How would you define optimistic jazz music

What is "Upbeat Music"?

Dave

In this context the commentator uses it in the sense of "happy, happy, optimistic music"; although I would tend to use more emotionally neutral terms like fast and active, full of movement, etc. - as you have noticed, "optimistic" is not always outright happy (for any listener).

Some of the details that make it upbeat in this sense are:

  • The pace is over 240BPM,
  • The first melodic content is cheeky, loudly synthesized horns, they alternate with a
  • a little quieter, but still high and active melody.

In return, these melodic sections alternate with glitches - actually just the underlying rhythm to create tension and relaxation between the high-energy melodic content and the glitches that are less common in your face.

As far as I can tell, there is no strong correlation between this overall feel of the music and the more technical use of the term "optimistic" to refer to the unaccented subdivisions in the meter (or more and more strictly: the unaccented subdivision just before the beginning the measure). In fact, you would normally describe music that emphasizes the off-beats as "[highly] syncopated" rather than optimistic.

Apart from the technical definition of optimistic

Especially in classical music, the "prelude" refers to what the conductor does. Here is a diagram of the conductor's hand movements for the 4/4 time, with the prelude highlighted:

On the beat before the first beat of each measure (the downbeat marked with a 1), the conductor raises his hand / baton to prepare for it. the prelude (here marked 4).

Outside of classical music, people tend to be a little looser with language and can use "optimistic" to refer to any subdivisions that fall between the main beats - like in the OP, the & 's in "1 & 2 & 3 & 4 & ".

Exerion

Basically in this example you want to say that Megalovania is just fast and active? Because I think it's pretty tragic.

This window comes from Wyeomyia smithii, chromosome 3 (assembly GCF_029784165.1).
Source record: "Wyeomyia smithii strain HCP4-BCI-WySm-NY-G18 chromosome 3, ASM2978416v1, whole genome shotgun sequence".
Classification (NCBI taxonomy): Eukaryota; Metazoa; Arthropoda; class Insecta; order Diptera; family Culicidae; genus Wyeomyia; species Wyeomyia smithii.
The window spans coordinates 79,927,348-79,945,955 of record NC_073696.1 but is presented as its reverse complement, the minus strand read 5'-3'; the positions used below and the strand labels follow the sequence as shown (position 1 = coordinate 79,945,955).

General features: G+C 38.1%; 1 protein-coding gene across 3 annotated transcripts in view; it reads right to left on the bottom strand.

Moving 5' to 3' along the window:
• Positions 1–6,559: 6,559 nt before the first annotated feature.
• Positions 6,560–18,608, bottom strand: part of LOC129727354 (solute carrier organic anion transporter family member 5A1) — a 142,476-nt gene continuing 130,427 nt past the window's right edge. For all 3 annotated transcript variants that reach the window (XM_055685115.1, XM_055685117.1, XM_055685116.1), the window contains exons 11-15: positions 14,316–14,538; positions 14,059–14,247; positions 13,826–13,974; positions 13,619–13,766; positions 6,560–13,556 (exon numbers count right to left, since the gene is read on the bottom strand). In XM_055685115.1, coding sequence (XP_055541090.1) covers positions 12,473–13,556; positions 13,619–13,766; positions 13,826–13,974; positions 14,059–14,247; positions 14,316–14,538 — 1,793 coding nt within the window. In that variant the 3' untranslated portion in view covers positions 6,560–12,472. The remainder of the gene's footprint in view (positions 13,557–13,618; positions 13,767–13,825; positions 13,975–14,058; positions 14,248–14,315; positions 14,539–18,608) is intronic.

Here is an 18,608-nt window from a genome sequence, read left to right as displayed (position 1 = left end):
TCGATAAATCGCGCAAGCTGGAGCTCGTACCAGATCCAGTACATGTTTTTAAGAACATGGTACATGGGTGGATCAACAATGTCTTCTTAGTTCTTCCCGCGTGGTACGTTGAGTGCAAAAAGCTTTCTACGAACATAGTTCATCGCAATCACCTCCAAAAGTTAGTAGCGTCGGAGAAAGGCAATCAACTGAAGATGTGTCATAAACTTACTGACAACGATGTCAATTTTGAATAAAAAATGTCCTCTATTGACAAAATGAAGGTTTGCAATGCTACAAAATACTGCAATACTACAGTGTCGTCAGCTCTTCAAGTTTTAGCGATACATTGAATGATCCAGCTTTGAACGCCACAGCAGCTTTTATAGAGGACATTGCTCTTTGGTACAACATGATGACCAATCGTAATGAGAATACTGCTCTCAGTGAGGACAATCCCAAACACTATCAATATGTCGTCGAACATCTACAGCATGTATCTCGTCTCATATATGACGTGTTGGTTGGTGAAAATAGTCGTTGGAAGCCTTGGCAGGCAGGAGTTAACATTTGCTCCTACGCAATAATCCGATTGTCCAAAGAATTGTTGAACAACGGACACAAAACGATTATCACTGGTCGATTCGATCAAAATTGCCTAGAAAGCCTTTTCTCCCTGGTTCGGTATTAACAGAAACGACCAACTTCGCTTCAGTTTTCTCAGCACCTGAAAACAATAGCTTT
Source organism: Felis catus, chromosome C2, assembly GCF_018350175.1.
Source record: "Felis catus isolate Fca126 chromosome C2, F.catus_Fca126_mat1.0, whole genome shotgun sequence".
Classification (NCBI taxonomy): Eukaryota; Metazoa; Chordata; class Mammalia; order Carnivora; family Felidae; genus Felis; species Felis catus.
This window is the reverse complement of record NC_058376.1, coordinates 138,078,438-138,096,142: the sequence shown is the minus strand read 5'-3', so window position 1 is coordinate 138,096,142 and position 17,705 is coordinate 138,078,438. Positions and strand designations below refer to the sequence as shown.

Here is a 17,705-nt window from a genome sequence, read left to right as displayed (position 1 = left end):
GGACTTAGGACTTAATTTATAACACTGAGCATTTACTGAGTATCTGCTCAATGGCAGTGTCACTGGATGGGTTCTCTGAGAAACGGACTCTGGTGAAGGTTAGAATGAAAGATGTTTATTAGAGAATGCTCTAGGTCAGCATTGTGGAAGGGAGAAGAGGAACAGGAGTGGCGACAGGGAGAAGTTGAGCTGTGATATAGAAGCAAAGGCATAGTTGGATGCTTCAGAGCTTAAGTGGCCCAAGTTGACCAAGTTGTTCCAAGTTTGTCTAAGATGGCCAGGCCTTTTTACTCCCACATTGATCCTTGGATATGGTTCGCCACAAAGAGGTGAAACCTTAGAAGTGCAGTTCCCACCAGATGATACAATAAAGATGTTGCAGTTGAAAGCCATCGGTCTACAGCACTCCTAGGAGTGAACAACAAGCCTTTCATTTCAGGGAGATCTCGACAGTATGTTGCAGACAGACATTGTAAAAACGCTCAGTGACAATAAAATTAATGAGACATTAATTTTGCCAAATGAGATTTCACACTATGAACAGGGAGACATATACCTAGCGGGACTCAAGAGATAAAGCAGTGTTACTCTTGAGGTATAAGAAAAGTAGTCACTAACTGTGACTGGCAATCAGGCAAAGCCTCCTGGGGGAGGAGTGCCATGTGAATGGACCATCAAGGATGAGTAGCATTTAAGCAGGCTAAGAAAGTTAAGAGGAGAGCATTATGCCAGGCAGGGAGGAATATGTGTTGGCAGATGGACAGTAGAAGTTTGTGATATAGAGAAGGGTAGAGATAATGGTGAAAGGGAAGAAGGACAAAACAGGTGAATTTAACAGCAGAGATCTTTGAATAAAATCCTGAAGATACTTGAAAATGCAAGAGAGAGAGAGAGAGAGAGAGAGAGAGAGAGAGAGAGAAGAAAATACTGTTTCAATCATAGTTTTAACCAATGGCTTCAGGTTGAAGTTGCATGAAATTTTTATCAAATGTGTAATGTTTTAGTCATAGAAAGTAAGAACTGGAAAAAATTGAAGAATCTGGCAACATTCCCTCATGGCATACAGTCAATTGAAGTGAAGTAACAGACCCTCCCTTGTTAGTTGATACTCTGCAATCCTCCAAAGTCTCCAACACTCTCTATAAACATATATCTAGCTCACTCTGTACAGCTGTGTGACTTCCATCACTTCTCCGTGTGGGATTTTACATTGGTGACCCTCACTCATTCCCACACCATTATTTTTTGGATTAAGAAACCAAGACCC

Dave

@Exerion Everyone will have their own emotional response to music. I've edited some of the more objective features in this piece that I think qualify it as optimistic.

Phillip Siebold

"Upbeat" can be used by music critics (not necessarily performers) to say that the rhythm is lively. This can include music that is "hot", "hard", etc., but can include music that is "soft" and "light" if the tempo of the music is sufficiently fast. Take Frank Mills "Music Box Dancer" as an example. "Hard" and "heavy" music can be considered "optimistic" if the rhythm of the song is comparatively higher than that of other songs of similar similarity.

Optimistic also has the connotation of making you jump for a dance. Fast marches are like that, as is fast jazz music that you see people doing Lindy Hop to. In terms of metal, an upbeat tune is likely to result in the audience being less beating up and perhaps more engaging in hopping and jumping.

This is the answer for the music critic's side. Positive can mean something completely different for the performers. This can mean the end of the bar where a conductor punctuates the end with a flick of his baton upwards. The downbeat is then the start of the bar.